Circumstance and one city’s holiday have given procrastinators a two-day reprieve to file their income tax returns.
The deadline is ordinarily April 15, but that fell on Sunday this year, and Monday was Emancipation Day in Washington. The holiday recognizes the date in 1862 when Abraham Lincoln ordered all slaves in Washington freed, nine months before he issued the Emancipation Proclamation.
IRS offices in Washington recognize the holiday, therefore the deadline this year is Tuesday. Filers who are mailing their returns must be in the post office by closing time to get the April 17 postmark.
Macon and Warner Robins post offices will close at their normal business hours. The post office in Warner Robins on Russell Parkway closes at 6 p.m., and the main Macon office on College Street closes at 6:30 p.m.
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Macon accountant Debby Layson said the two extra days haven’t cut down on the number of people filing at the last minute, and she was fully booked Monday and for Tuesday.
“It just gives them two extra days to procrastinate,” she said.
She and her husband, Tony, have done taxes at their business, On Site Business Solutions, for 30 years. When they opened, people procrastinated just as much, she said, but taxes were also done by hand then. Now technology gives them the ability to do many more tax forms at the last minute.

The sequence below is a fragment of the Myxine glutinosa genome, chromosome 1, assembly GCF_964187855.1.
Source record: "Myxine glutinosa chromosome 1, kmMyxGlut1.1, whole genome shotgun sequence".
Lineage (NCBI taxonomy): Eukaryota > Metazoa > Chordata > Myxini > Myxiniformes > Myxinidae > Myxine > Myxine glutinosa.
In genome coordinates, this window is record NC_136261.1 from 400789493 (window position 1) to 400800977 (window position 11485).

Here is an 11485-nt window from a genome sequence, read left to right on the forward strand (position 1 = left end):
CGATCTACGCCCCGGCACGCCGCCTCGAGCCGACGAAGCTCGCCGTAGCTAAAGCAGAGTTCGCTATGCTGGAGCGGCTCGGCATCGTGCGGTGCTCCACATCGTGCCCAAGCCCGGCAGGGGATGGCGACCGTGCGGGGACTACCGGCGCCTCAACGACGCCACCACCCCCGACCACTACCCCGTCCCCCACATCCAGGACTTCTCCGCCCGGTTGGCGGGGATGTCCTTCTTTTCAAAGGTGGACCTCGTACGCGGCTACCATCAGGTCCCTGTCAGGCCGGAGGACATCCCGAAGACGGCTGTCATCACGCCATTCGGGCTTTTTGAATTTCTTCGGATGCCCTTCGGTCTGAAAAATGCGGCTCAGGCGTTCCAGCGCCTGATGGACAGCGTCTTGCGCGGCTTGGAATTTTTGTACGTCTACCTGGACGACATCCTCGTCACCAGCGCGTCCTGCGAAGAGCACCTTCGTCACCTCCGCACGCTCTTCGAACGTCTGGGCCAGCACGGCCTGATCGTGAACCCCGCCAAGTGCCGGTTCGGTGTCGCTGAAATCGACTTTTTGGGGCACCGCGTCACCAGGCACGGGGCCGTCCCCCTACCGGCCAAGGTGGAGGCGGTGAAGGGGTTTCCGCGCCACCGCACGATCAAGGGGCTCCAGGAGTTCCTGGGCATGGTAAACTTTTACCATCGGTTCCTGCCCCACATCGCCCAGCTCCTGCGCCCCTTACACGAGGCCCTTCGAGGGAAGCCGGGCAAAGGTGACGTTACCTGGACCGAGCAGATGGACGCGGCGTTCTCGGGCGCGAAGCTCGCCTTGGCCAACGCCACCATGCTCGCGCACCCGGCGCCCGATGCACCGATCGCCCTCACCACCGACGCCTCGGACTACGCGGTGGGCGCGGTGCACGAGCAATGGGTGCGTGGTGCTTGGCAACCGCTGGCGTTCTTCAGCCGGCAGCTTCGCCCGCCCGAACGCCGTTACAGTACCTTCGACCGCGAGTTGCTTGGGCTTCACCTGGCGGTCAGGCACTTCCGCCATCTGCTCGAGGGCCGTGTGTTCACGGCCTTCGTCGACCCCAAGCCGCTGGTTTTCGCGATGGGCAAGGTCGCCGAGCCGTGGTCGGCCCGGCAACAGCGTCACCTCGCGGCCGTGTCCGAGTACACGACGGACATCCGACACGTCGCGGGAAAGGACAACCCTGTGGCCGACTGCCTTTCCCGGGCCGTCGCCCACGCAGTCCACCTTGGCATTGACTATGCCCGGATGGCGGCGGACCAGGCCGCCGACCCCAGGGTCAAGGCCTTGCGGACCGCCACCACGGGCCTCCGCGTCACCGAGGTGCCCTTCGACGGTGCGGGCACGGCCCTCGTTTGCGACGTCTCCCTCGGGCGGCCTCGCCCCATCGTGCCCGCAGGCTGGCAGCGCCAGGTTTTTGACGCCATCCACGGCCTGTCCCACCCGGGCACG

The most common reason people wait until the last minute is that they owe money and try to put off paying it, Layson said.
The penalty for filing late is 5 percent each month the taxes are late, up to 25 percent.
William Asbury, postmaster of the Warner Robins post office, said the office was plenty busy Monday. He expects it will be even more so Tuesday but not as much as it was years ago. The growing popularity of filing online has cut down on last-minute filers coming to the post office.
Tim Goodwin, the Macon postmaster, also said e-filing has reduced deadline traffic. People can drop their forms in the box in the parking lot, but the last pickup time is 6:30 p.m., and they must do so by then. People usually wait in line because they want to send by certified mail, tracking or have proof it has been sent, he said.
The biggest problem with people dropping their forms in a box is that they fail to use enough postage, Goodwin said, which will lead to the forms being returned.
He said the office has extra personnel at the counter to help speed people through.
“We are doing the best we can to keep the lines moving and get people on their way,” he said.
To contact writer Wayne Crenshaw, call 256-9725.